4:07 pm
Mon March 24, 2014

The Hearts Of Fish Still Bear Scars Of Oil Spilled Years Ago

Originally published on Mon March 24, 2014 6:46 pm

Transcript

AUDIE CORNISH, HOST:

The spill in the Houston Ship Channel is another assault on one of the world's richest fishing grounds. The channel drains into the Gulf of Mexico and new research out today shows the Gulf's marine life is very vulnerable to the effects of oil. Much of what scientists have learned comes from studying the underwater leak of the Deepwater Horizon oil rig back in 2010. Here's NPR's Elizabeth Shogren.

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Science
2:03 pm
Sat March 22, 2014

Why The Exxon Valdez Spill Was A Eureka Moment For Science

An oiled murre passes the darkened shoreline near Prince William Sound, Alaska, less than a month after the March 1989 spill.
Erik Hill Anchorage Daily News/MCT/Landov

Originally published on Mon March 24, 2014 11:36 am

On March 24, 1989, the tanker Exxon Valdez struck a reef in Prince William Sound, Alaska, spilling 11 million gallons of crude oil into the pristine water. At the time, it was the single biggest spill in U.S. history. In a series of stories, NPR is examining the lasting social and economic impacts of the disaster, as well as the policy, regulation and scientific research that came out of it.

Twenty-five years of research following the Exxon Valdez disaster has led to some startling conclusions about the persistent effects of spilled oil.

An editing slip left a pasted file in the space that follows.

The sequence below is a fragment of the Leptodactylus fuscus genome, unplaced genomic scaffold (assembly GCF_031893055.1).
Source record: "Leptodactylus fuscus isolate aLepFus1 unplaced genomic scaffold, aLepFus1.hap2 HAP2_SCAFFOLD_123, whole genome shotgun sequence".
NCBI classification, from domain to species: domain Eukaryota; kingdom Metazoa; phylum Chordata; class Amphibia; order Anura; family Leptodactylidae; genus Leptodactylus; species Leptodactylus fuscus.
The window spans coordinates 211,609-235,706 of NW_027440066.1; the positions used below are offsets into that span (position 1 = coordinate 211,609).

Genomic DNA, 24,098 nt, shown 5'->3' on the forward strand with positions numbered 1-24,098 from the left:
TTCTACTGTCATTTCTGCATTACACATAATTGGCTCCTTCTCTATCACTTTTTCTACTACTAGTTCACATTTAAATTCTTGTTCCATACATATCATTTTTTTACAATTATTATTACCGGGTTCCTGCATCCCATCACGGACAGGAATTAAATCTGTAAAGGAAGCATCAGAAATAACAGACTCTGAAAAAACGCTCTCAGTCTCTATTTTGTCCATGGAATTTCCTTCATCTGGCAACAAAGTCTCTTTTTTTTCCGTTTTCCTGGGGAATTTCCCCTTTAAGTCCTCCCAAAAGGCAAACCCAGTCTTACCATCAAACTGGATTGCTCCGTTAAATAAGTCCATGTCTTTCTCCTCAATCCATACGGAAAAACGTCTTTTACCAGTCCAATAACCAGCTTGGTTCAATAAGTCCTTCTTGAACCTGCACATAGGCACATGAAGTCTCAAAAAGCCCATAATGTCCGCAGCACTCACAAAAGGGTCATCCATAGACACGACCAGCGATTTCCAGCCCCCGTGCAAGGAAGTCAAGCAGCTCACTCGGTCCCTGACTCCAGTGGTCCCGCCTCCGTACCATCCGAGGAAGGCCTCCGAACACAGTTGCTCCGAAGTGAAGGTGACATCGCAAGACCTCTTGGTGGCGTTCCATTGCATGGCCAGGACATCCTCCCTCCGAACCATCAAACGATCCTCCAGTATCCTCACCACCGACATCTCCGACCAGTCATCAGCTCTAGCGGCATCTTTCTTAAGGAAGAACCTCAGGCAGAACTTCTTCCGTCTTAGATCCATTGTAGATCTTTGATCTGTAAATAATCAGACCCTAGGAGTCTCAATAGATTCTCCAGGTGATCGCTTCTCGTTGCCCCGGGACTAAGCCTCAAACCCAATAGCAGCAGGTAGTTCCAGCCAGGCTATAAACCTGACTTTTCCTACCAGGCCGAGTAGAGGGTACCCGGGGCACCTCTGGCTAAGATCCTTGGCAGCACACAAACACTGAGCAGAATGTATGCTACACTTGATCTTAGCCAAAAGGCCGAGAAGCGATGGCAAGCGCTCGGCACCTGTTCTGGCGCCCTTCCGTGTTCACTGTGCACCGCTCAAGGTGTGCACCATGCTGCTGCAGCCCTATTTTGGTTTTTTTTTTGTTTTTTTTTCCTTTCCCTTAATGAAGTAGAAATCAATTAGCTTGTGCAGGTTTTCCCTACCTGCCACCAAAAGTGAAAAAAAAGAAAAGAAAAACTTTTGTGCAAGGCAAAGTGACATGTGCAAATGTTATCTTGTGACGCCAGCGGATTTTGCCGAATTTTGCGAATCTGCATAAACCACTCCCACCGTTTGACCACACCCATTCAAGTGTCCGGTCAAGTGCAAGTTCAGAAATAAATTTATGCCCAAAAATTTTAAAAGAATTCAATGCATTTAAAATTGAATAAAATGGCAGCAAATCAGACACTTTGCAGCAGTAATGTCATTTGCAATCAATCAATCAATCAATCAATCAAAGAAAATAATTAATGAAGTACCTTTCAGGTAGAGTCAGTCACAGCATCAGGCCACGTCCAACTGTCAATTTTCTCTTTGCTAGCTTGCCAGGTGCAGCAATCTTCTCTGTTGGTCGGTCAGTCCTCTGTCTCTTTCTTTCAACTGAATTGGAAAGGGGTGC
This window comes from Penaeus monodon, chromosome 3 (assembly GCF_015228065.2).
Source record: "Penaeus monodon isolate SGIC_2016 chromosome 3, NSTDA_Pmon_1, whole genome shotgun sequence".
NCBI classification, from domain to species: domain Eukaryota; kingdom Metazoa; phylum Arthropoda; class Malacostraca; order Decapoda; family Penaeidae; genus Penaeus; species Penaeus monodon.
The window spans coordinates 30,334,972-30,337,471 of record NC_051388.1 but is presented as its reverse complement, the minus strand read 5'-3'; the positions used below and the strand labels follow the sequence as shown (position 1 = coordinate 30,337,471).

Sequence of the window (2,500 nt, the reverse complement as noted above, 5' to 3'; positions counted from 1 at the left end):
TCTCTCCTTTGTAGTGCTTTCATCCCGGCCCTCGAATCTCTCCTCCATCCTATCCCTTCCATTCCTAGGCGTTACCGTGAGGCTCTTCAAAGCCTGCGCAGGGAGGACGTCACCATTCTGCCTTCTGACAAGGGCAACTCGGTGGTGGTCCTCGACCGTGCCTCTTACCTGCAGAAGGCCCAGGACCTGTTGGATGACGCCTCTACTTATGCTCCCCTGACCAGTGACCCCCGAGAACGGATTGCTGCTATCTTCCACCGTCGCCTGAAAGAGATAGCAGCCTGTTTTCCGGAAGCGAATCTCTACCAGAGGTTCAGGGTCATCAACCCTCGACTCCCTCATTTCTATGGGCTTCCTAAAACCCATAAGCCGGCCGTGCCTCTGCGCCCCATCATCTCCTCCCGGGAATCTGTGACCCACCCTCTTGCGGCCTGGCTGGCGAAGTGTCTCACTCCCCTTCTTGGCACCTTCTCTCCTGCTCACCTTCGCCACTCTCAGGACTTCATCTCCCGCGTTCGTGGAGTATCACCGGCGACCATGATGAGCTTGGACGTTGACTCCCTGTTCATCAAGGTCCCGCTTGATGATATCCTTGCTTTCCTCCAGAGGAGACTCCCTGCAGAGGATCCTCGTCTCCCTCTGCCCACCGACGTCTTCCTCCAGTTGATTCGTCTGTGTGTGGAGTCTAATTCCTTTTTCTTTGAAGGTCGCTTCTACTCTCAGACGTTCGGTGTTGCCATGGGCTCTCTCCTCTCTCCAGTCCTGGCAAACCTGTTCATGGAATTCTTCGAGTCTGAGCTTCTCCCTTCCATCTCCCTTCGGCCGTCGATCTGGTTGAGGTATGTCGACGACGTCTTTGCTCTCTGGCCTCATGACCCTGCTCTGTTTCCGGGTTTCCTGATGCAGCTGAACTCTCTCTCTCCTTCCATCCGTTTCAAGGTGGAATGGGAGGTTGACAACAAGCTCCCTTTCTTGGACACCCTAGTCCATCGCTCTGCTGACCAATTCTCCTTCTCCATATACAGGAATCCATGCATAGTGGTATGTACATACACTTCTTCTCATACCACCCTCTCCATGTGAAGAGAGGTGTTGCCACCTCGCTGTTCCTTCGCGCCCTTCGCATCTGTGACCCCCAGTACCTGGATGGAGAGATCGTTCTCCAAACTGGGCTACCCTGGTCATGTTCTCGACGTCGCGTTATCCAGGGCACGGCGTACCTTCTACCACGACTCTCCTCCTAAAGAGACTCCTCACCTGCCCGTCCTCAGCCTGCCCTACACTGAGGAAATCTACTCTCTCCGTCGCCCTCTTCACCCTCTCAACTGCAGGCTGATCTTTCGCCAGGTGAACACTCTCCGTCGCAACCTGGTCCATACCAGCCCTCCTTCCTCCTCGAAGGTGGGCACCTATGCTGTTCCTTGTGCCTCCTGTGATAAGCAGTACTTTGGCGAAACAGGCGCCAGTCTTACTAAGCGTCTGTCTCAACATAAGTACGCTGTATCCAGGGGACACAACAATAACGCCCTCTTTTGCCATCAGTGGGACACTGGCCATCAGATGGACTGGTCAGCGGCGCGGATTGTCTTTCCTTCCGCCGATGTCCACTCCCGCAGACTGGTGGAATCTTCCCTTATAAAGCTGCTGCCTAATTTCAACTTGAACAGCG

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Environment
5:11 am
Tue February 25, 2014

Colorado Becomes First State To Restrict Methane Emissions

Originally published on Tue February 25, 2014 8:06 am

Methane is a potent greenhouse gas from oil and gas production. The rules require companies to find and repair equipment leaks. The rules also will reduce air pollution that contributes to smog.

Science
3:28 am
Mon February 24, 2014

Industry Challenges EPA's Greenhouse Gas Rules In High Court

Not all energy producers find fault with the EPA's rules. Calpine, which helped build the Delta Energy Center in Pittsburg, Calif., says the permitting regulations aren't overly cumbersome.
JAKUB MOSUR AP

Originally published on Mon February 24, 2014 10:35 am

The Supreme Court will hear arguments Monday about the Environmental Protection Agency's first-ever greenhouse gas regulations for the biggest polluting facilities.

The case focuses on a 3-year-old requirement that companies get permits anytime they construct new plants or modify existing ones that will emit a lot of greenhouse gases.

EPA's supporters and most of its challengers agree this case is narrow in scope; the court's ruling is not expected to threaten EPA's broader strategy to fight global warming.

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Energy
5:22 pm
Fri January 31, 2014

State Dept. Delivers Unwelcome News For Keystone Opponents

A protest of the Keystone XL pipeline last March along its proposed route near Bradshaw, Nebraska.
NH AP

Originally published on Fri January 31, 2014 11:45 pm